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Why is it that a function with loops cannot be made inline? Is it due to a performance issue or is there any other reason?

closed as not a real question by user529758, Nawaz, hims056, Anirudh Ramanathan, Mankarse Nov 2 '12 at 6:38

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    "Why a function with loops cannot be made as inline" - That's not true. Where did you hear that from? – Mysticial Nov 2 '12 at 6:21
  • who says it can't? – SomeWittyUsername Nov 2 '12 at 6:22
  • C++, C99, and GNU C each have support for inline functions. Different compilers vary in how complex a function they can manage to inline. Wikipedia – Anirudh Ramanathan Nov 2 '12 at 6:23
  • can you provide an specific example? – Jahmic Nov 2 '12 at 6:23
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    @Aniket Loop unrolling (AFAIK) is a decision made at a much lower level, at a much later stage, so I thought the compiler wouldn't be able to really tell if the loop can/cannot be unrolled. – Anirudh Ramanathan Nov 2 '12 at 6:32
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Functions containing loops may be inlined even if the loops cannot be unrolled. Whoever said otherwise is wrong.

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A function with loops can be made inline, But every time a function is called, there is a certain amount of performance overhead that occurs. This is because the CPU must store the address of the current instruction it is executing (so it knows where to return to later) along with other registers, all the function parameters must be created and assigned values, and the program has to branch to a new location. Iline Code written in-place is significantly faster.

Because of the potential for code bloat, inlining a function is best suited to short functions (eg. no more than a few lines) that are typically called inside loops and do not branch. Also note that the inline key word is only a recommendation — the compiler is free to ignore your request to inline a function. This is likely to be the result if you try to inline a lengthy function!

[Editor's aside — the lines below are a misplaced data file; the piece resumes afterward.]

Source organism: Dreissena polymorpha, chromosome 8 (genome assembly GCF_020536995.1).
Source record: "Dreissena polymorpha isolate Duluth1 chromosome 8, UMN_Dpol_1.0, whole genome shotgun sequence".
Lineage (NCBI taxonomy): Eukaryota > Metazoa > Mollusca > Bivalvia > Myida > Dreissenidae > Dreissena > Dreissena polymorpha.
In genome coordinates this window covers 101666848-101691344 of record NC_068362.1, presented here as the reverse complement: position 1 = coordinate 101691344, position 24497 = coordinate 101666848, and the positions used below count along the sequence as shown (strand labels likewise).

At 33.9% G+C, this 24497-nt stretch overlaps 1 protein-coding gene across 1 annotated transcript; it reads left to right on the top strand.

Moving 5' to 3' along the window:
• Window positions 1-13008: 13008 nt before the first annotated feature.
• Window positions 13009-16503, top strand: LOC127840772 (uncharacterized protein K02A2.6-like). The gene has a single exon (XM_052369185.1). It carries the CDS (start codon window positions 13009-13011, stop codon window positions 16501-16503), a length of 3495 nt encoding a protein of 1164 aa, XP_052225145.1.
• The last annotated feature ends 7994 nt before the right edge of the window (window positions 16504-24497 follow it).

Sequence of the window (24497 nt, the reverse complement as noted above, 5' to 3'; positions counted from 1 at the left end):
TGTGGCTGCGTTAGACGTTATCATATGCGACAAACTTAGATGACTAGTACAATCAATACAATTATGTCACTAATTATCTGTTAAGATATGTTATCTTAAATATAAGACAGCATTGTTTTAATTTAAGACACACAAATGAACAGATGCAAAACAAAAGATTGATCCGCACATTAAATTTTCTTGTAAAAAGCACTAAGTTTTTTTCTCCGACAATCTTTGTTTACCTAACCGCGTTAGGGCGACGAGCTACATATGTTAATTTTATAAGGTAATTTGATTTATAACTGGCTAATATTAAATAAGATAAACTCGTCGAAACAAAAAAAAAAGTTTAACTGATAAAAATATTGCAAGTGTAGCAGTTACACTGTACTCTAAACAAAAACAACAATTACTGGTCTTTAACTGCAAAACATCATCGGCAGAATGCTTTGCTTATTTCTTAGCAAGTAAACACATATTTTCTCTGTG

C++ offers a way to combine the advantages of functions with the speed of code written in-place: inline functions. The inline keyword is used to request that the compiler treat your function as an inline function. When the compiler compiles your code, all inline functions are expanded in-place — that is, the function call is replaced with a copy of the contents of the function itself, which removes the function call overhead! The downside is that because the inline function is expanded in-place for every function call, this can make your compiled code quite a bit larger, especially if the inline function is long and/or there are many calls to the inline function.

#include <iostream>
#include <ctime>
using namespace std;

inline void inlineFunction()
{
    int loopCounter = 0;
     while(loopCounter<5 )
     {
         loopCounter++;
         cout<<"Inline loop "<<loopCounter<<" \n";
     }
}

void regularFunction()
{
    int loopCounter = 0;
     while(loopCounter<5 )
     {
         loopCounter++;
         cout<<"regular  "<<loopCounter<<" \n";
     }
}

int main()
{

    clock_t start;
    clock_t end;
    clock_t duration;

    cout << "Running inline function  ..." << endl;
    start = clock();

     inlineFunction();

    end = clock();
    duration = end - start;
    cout << "Time elapsed: " << duration << " ticks. \n" << endl;

    cout << "Running function  ..." << endl;
    start = clock();

    regularFunction();

    end = clock();
    duration = end - start;
    cout << "Time elapsed: " << duration << " ticks.\n" << endl;

    system("pause");
    return 0;
}
  • I don't think this proves anything without showing the disassembly. The compiler is free to inline both, or neither of them. – Mysticial Nov 2 '12 at 6:36
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    I think inline keyword only suggests the compiler to inline the function. Does not guarantee it. – Aniket Inge Nov 2 '12 at 6:38
  • What if the loopcounter variable is a function parameter? What if it depends on the program input? Can the function be inlined in such a case? – KjMag Jul 24 '17 at 11:56

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